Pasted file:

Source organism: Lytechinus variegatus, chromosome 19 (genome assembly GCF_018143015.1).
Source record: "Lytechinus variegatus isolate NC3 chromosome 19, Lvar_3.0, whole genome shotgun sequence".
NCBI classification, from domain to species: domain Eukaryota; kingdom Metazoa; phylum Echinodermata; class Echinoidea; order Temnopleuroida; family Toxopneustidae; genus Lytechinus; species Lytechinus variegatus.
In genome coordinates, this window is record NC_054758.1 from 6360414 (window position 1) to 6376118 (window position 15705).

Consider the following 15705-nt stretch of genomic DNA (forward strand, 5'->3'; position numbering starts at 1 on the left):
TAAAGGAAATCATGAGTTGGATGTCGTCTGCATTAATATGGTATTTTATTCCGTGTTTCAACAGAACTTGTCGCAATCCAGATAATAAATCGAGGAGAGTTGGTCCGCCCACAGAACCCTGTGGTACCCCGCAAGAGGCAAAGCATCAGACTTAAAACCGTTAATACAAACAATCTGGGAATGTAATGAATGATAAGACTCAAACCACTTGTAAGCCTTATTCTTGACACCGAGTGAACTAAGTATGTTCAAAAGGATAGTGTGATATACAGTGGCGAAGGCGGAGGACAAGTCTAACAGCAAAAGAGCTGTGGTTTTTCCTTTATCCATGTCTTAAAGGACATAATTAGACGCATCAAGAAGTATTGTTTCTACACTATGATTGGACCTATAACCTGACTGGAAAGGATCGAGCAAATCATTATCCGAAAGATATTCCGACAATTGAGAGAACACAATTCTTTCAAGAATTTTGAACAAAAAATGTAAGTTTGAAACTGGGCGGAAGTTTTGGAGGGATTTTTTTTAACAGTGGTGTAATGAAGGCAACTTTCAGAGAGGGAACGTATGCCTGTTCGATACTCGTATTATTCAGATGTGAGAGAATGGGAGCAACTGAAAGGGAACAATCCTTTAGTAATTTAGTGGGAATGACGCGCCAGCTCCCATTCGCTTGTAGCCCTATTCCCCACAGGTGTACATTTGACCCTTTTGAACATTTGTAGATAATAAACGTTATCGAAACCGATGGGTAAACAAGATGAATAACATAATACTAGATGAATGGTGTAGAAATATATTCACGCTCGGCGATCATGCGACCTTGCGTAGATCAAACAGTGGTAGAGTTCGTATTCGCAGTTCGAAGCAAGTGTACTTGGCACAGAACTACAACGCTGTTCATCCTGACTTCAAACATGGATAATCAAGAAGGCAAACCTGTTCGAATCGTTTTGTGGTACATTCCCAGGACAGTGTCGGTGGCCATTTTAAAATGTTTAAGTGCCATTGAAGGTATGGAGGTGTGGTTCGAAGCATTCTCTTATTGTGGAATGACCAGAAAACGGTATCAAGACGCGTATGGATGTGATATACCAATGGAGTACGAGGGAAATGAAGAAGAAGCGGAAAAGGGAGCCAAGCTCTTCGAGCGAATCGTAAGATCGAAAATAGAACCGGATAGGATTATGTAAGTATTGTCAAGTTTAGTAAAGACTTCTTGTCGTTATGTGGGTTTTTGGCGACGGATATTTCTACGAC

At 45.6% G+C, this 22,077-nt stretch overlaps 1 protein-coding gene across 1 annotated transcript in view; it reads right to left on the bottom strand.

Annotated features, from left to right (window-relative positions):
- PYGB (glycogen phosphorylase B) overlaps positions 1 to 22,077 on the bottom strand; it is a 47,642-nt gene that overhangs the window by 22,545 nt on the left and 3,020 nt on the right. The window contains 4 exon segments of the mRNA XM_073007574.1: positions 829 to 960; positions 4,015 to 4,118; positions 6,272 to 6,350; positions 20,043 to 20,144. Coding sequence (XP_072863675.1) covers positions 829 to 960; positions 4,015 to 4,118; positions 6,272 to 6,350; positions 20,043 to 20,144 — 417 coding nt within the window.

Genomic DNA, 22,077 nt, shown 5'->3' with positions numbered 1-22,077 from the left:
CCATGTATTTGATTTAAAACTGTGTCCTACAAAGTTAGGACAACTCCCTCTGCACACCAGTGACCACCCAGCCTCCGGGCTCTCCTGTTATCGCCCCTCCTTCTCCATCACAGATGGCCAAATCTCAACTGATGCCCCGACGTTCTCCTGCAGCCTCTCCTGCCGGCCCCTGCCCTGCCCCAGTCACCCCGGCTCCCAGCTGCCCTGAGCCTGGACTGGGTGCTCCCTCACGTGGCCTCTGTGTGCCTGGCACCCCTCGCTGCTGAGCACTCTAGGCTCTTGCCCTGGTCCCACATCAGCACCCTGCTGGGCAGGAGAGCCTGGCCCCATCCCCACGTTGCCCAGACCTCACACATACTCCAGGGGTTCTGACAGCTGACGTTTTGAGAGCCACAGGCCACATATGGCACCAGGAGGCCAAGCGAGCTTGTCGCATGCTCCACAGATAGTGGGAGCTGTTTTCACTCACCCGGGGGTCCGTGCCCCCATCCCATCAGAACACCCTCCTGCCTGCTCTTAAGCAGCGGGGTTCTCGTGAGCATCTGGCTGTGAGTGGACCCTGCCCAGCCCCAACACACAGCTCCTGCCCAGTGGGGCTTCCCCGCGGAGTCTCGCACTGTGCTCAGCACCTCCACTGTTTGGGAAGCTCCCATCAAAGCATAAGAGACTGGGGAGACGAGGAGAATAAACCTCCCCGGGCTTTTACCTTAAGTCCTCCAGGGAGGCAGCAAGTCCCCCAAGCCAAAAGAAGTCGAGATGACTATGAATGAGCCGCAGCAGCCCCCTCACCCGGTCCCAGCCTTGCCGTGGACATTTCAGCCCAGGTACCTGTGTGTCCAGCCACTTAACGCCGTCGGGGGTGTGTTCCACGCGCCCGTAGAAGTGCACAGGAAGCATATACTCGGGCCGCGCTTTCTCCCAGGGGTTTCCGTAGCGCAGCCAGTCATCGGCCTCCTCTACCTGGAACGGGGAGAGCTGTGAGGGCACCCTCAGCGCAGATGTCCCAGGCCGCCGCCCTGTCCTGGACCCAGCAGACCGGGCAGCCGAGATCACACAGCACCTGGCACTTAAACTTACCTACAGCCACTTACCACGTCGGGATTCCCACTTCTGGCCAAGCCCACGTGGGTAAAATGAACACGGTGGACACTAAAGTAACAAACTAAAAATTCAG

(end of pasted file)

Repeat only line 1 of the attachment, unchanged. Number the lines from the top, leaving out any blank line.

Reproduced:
Source organism: Lytechinus variegatus, chromosome 19 (genome assembly GCF_018143015.1).